Tuesday, December 29, 2015

Valuing Each Teacher in Co-Teaching

I'm incredibly fortunate to have been teamed up with the same teacher to co-teach with for, we think, six or seven years...we can't remember. We had spent years together in a freshman physical science class and the last two have been in physics. Let me just admit right here that it doesn't matter that I have sat through physics now twice, I'm in no position to start teaching the content. I get nervous in class when students start asking questions that require a knowledge base to answer that I don't have. I'm currently on cycle for evaluation this year and I'll admit that I get nervous thinking an unannounced observation may take place during physics in which my evaluator will expect to see me teaching in the front of the classroom.

I'd like to think that I'm a seasoned co-teacher having been in that role for the last 12 years and having taught freshman and sophomore English, Algebra 1, Geometry, Lab Science/Science in the 21st Century, Earth Science, Biology and now Physics. In that mix of classes I've worked with ten regular education teachers and I think I've learned something along the way about what makes a pair successful and benefit the students. There is one attribute of co-teaching pairs that I'm afraid far too many educators is the mark of a good pair and that's this:  you can't tell who is the regular education teacher from the special education teacher/specialist. This attitude actually really bothers me because I think it puts an unfair pressure on the specialist to become a content expert and minimizes the work of the regular education teacher. Regular education teachers went to school to become masters of their content. To think anyone can come in and do it as well and with the same level of passion is frankly insulting.

But, I've sat through countless professional development on co-teaching models where we are told that co-teaching looks something like one of these models and told that someone who walks into the room shouldn't be able to tell the difference between the regular education teacher and the special education teacher:

These are the models I learned about when I was in college almost 20 years ago and based on my own experiences there's a model that's missing or not being explicitly discussed. It's the model that Anne Beninghof writes about in her article, "To Clone or Not to Clone?" in the January 2016 issue of Educational Leadership:

Co-teaching is not one teacher leading while the other grades essays. It's not both teachers doing the same thing at all times, a specialist pulling "her" students to the back corner while the main teacher instructs the rest of the class, or one teacher acting as the expert while the other is always the helper. It's not teaching the same way you always have.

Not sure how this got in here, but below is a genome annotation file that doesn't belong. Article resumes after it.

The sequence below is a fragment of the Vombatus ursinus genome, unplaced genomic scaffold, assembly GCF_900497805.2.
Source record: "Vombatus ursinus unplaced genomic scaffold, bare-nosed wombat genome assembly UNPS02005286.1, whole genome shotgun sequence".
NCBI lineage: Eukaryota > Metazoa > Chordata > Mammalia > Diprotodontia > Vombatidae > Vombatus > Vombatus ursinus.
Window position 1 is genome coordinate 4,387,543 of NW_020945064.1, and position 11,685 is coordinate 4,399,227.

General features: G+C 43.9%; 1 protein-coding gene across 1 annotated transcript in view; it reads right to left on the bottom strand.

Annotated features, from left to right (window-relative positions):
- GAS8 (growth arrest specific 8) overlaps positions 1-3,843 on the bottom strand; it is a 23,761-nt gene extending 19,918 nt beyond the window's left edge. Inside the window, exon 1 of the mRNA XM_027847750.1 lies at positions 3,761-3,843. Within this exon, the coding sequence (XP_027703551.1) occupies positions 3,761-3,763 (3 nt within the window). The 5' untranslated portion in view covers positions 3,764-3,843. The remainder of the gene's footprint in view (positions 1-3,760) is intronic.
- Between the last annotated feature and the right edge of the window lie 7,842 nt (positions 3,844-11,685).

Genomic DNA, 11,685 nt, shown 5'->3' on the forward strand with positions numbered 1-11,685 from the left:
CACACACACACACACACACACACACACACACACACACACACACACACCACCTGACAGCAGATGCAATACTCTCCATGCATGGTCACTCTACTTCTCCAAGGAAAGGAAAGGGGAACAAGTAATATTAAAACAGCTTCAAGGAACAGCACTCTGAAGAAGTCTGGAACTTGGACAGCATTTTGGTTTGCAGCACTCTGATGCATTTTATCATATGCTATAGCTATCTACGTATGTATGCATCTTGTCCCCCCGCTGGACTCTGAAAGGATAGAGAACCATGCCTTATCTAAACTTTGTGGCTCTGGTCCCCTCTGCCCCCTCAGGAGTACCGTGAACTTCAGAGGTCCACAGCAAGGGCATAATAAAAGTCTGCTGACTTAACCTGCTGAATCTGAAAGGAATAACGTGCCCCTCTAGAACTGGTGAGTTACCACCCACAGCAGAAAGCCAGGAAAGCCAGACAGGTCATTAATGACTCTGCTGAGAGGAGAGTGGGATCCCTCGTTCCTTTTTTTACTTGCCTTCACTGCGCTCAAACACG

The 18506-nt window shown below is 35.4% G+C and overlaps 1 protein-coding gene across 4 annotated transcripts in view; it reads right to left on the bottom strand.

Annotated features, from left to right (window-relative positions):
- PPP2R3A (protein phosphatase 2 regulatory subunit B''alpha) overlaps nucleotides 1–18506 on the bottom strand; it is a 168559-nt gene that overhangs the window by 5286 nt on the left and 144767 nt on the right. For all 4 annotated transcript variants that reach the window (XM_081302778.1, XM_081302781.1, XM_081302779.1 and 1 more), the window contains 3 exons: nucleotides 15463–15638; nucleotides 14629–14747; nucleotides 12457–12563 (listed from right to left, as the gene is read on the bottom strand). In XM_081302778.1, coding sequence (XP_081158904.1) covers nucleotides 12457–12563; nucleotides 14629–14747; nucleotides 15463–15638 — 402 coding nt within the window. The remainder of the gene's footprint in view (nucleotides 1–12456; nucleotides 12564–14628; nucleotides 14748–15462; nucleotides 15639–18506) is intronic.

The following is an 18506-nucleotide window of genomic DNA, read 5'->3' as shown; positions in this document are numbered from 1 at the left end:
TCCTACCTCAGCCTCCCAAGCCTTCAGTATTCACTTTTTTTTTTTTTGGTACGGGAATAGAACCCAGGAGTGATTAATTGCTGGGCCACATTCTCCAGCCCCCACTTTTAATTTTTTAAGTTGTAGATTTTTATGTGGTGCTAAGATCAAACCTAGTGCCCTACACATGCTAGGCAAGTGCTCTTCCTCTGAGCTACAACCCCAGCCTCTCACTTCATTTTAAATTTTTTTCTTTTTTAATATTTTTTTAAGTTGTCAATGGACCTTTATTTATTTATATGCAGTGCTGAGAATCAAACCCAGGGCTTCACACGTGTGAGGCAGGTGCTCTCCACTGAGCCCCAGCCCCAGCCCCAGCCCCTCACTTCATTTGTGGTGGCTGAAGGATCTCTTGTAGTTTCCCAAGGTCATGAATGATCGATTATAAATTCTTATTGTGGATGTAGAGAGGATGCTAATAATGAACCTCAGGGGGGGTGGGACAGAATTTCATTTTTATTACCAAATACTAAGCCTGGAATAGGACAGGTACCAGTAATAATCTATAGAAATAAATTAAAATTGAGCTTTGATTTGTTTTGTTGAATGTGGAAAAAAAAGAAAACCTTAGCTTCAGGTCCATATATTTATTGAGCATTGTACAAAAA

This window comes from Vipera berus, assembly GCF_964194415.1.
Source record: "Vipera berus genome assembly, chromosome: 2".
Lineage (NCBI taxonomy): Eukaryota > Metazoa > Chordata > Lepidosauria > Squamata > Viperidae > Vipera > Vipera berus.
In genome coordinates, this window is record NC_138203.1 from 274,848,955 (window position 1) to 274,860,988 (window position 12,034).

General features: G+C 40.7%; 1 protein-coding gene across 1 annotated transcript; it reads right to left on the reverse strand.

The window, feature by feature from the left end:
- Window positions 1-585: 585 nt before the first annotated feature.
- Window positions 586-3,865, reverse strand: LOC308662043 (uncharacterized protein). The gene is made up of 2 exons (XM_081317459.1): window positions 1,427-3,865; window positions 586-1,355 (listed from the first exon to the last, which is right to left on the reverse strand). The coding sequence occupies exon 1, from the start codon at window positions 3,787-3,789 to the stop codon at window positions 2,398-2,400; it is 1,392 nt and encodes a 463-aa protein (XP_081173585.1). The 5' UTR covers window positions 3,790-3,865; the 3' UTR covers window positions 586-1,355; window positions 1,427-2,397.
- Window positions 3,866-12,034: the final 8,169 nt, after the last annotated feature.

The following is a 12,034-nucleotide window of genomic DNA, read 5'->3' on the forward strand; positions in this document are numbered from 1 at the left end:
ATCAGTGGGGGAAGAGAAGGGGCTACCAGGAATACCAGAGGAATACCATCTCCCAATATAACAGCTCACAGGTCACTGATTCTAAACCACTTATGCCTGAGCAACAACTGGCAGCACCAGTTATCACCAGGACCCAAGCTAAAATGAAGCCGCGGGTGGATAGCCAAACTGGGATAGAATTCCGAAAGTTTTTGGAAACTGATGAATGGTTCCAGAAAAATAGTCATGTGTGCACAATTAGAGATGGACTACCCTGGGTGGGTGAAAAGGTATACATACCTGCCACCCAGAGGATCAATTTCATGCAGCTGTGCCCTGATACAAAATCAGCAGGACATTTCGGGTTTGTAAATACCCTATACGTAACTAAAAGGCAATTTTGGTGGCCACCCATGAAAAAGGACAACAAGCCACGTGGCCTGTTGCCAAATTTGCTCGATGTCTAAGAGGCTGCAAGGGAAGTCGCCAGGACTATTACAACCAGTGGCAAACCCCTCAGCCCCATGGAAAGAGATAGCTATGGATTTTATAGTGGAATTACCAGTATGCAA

Beninghof advocates for co-teaching pairs to celebrate the expertise of both teachers. This is why I think I've been so successful with my physics co-teacher. He has never expected me to go home at night and be ready to be an expert on all things physics. Rather, I consider labs, activities, classroom set-up, materials, content delivery...basically the how of everything is going to be presented to students and we work together to make it accessible. I suppose that we do demonstrate some of the models illustrated above but my contributions to the classroom go beyond content delivery, which I feel is what co-teaching professional development focus on. I feel valued for the strengths I bring to my co-teaching relationship and I do think all the students benefit. This is my second year with my current co-teacher in Algebra and I think we're heading in that same direction which is a great feeling. 

So, going back to teacher evaluations...it's very possible that my evaluator is going to walk in and see me working in the back of the room with a student with attendance issues who needs to have every assignment differentiated rather than in the front of the room guiding students through notes. Or, maybe they'll walk in and see me working with a small group of students who need a little guidance and modeling on how to work effectively in a group or a review on how to annotate an article. Whenever it happens, I hope I'm asked about the lesson so I can explain where my expertise touched the delivery of content or designing of materials because I'm pretty sure seeing me lead large group instruction is not what they are going to see.